New Regulations for Tipped Employees in the Hospitality Industry

On December 23, 2015, the New York State Department of Labor adopted new regulations for certain tipped employees in the hospitality industry. The new regulations raise the minimum wage for “food service workers” and “service employees” to $7.50 per hour (from $5.00 and $5.65, respectively) and reduce the maximum available “tip credit” for such employees to $1.50 per hour (from $3.75 and $3.10, respectively).  The regulations became effective on December 31, 2015.

By way of background, “food service workers” are any employees who are primarily engaged in the serving of food or beverages to customers in the hospitality industry, and who regularly receive tips. Food service workers generally include, but are not limited to, wait staff, bartenders, and bussing personnel. For brewpubs and breweries operating tap rooms, employees who are primarily employed to serve food and/or beverages would qualify as “food service workers” if they regularly receive tips. “Service employees” are employees, other than food service workers, who customarily receive tips at the rate of $1.95 or more per hour.

Employers of food service workers and service employees may take a tip credit so long as the workers receive: (i) a sufficient number of tips to meet the state’s minimum wage requirements; and (ii) proper written notice of their regular hourly rates and the tip credit amount. Wage and tip credit notices must be distributed before an employee starts employment, and must be reissued before implementing any changes in an employee’s pay rate or the tip credit amount.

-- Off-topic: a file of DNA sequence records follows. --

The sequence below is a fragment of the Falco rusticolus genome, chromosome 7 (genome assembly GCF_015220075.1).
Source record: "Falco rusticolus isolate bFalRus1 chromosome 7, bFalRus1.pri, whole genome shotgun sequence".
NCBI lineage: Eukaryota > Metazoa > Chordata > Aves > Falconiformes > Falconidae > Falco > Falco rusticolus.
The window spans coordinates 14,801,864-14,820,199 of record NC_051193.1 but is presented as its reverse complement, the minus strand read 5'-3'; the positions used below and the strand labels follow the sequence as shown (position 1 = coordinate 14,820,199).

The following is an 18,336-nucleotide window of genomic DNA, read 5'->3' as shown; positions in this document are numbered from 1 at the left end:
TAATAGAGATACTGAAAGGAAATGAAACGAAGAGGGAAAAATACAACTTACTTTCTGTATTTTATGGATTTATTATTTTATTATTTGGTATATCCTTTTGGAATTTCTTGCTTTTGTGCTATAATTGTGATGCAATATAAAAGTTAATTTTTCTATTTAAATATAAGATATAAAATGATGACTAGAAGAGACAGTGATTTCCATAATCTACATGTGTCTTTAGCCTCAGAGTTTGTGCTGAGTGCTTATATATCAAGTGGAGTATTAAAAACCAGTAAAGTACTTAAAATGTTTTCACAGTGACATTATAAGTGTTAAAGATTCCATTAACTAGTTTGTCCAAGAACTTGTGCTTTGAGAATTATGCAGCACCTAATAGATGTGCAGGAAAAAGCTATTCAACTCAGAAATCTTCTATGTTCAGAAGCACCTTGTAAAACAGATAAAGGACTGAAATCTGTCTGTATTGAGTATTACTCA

Under the new regulations, food service workers and service employees must be paid at least $7.50 per hour and the maximum allowable tip credit is reduced to $1.50 per hour. Moreover, the $1.50 tip credit is only permitted to the extent that the total “tips received” plus wages meets or exceeds the new state minimum wage rate of $9.00 per hour. This calculation should be done on a weekly basis, meaning that the employer should calculate the total “tips received” and wages for an employee for the week, divided by the total hours worked by the employee for the week, to determine whether the $9.00 threshold has been met.  The new regulations further clarify that “tips received” means the net amount of tips received after adjustments for tip pooling, tip sharing, and credit card charges.

Hospitality employers – including brewpubs and micro-breweries that employ food service workers and/or service employees – should review their payrolls to determine whether they are in compliance with the new regulations. Likewise, hospitality employers should revise and reissue their wage and tip credit notices accordingly.

These changes will likely cause additional wage overhead for hospitality industry employers. Brewpubs and micro-breweries utilizing tipped employees should consider how the higher minimum wage and diminishing tip credit may affect their business.

If you have any questions about any of the above information, please contact Chip Grieco at cgrieco@bsk.com or Riane Lafferty at rlafferty@bsk.com.

Chip Grieco